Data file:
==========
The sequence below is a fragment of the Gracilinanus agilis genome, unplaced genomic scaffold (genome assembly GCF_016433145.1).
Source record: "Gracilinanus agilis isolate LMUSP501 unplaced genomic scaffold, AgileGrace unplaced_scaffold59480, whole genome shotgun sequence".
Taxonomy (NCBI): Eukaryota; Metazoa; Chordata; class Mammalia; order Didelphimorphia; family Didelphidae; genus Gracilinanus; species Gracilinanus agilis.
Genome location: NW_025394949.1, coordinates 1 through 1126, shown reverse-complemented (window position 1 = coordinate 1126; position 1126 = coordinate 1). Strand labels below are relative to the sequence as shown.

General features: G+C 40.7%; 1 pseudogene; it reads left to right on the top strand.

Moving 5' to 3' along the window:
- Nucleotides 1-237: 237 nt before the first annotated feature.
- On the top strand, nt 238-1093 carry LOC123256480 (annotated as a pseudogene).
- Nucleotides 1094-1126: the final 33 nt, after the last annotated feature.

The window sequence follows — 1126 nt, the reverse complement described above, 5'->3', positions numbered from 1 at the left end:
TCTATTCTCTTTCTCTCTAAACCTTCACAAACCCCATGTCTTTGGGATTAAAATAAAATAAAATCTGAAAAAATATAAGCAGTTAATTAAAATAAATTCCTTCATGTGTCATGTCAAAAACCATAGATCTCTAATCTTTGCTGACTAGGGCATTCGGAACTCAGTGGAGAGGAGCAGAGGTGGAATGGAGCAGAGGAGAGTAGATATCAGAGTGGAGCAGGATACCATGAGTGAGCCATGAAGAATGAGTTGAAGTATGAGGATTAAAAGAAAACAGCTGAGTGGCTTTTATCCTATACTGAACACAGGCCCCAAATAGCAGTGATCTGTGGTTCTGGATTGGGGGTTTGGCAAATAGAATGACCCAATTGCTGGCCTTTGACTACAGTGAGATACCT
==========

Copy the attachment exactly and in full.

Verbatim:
The sequence below is a fragment of the Gracilinanus agilis genome, unplaced genomic scaffold (genome assembly GCF_016433145.1).
Source record: "Gracilinanus agilis isolate LMUSP501 unplaced genomic scaffold, AgileGrace unplaced_scaffold59480, whole genome shotgun sequence".
Taxonomy (NCBI): Eukaryota; Metazoa; Chordata; class Mammalia; order Didelphimorphia; family Didelphidae; genus Gracilinanus; species Gracilinanus agilis.
Genome location: NW_025394949.1, coordinates 1 through 1126, shown reverse-complemented (window position 1 = coordinate 1126; position 1126 = coordinate 1). Strand labels below are relative to the sequence as shown.

General features: G+C 40.7%; 1 pseudogene; it reads left to right on the top strand.

Moving 5' to 3' along the window:
- Nucleotides 1-237: 237 nt before the first annotated feature.
- On the top strand, nt 238-1093 carry LOC123256480 (annotated as a pseudogene).
- Nucleotides 1094-1126: the final 33 nt, after the last annotated feature.

The window sequence follows — 1126 nt, the reverse complement described above, 5'->3', positions numbered from 1 at the left end:
TCTATTCTCTTTCTCTCTAAACCTTCACAAACCCCATGTCTTTGGGATTAAAATAAAATAAAATCTGAAAAAATATAAGCAGTTAATTAAAATAAATTCCTTCATGTGTCATGTCAAAAACCATAGATCTCTAATCTTTGCTGACTAGGGCATTCGGAACTCAGTGGAGAGGAGCAGAGGTGGAATGGAGCAGAGGAGAGTAGATATCAGAGTGGAGCAGGATACCATGAGTGAGCCATGAAGAATGAGTTGAAGTATGAGGATTAAAAGAAAACAGCTGAGTGGCTTTTATCCTATACTGAACACAGGCCCCAAATAGCAGTGATCTGTGGTTCTGGATTGGGGGTTTGGCAAATAGAATGACCCAATTGCTGGCCTTTGACTACAGTGAGATACCT